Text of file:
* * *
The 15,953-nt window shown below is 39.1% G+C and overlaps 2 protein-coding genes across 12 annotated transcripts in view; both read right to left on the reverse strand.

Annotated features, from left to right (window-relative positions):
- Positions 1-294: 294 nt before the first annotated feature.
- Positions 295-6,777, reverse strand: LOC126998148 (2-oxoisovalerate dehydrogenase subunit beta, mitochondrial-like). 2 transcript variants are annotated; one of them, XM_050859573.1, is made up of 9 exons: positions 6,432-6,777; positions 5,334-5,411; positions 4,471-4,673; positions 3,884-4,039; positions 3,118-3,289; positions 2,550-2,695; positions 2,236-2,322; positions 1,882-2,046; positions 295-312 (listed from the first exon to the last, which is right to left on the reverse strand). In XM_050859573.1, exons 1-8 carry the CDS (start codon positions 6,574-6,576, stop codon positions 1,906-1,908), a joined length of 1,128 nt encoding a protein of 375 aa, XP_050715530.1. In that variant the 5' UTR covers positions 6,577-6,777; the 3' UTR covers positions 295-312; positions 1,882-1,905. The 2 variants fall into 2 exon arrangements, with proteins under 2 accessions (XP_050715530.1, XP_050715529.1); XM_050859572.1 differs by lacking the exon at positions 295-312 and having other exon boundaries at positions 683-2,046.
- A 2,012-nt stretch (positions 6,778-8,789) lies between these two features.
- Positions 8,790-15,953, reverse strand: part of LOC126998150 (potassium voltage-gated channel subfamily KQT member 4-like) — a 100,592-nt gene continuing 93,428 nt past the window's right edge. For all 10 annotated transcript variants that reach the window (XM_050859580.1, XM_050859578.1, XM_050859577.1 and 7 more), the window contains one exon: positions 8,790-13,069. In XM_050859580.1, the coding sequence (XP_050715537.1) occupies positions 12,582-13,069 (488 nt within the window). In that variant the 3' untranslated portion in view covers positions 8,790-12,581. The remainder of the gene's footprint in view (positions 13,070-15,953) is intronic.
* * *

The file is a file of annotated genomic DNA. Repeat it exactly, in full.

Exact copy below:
The 15,953-nt window shown below is 39.1% G+C and overlaps 2 protein-coding genes across 12 annotated transcripts in view; both read right to left on the reverse strand.

Annotated features, from left to right (window-relative positions):
- Positions 1-294: 294 nt before the first annotated feature.
- Positions 295-6,777, reverse strand: LOC126998148 (2-oxoisovalerate dehydrogenase subunit beta, mitochondrial-like). 2 transcript variants are annotated; one of them, XM_050859573.1, is made up of 9 exons: positions 6,432-6,777; positions 5,334-5,411; positions 4,471-4,673; positions 3,884-4,039; positions 3,118-3,289; positions 2,550-2,695; positions 2,236-2,322; positions 1,882-2,046; positions 295-312 (listed from the first exon to the last, which is right to left on the reverse strand). In XM_050859573.1, exons 1-8 carry the CDS (start codon positions 6,574-6,576, stop codon positions 1,906-1,908), a joined length of 1,128 nt encoding a protein of 375 aa, XP_050715530.1. In that variant the 5' UTR covers positions 6,577-6,777; the 3' UTR covers positions 295-312; positions 1,882-1,905. The 2 variants fall into 2 exon arrangements, with proteins under 2 accessions (XP_050715530.1, XP_050715529.1); XM_050859572.1 differs by lacking the exon at positions 295-312 and having other exon boundaries at positions 683-2,046.
- A 2,012-nt stretch (positions 6,778-8,789) lies between these two features.
- Positions 8,790-15,953, reverse strand: part of LOC126998150 (potassium voltage-gated channel subfamily KQT member 4-like) — a 100,592-nt gene continuing 93,428 nt past the window's right edge. For all 10 annotated transcript variants that reach the window (XM_050859580.1, XM_050859578.1, XM_050859577.1 and 7 more), the window contains one exon: positions 8,790-13,069. In XM_050859580.1, the coding sequence (XP_050715537.1) occupies positions 12,582-13,069 (488 nt within the window). In that variant the 3' untranslated portion in view covers positions 8,790-12,581. The remainder of the gene's footprint in view (positions 13,070-15,953) is intronic.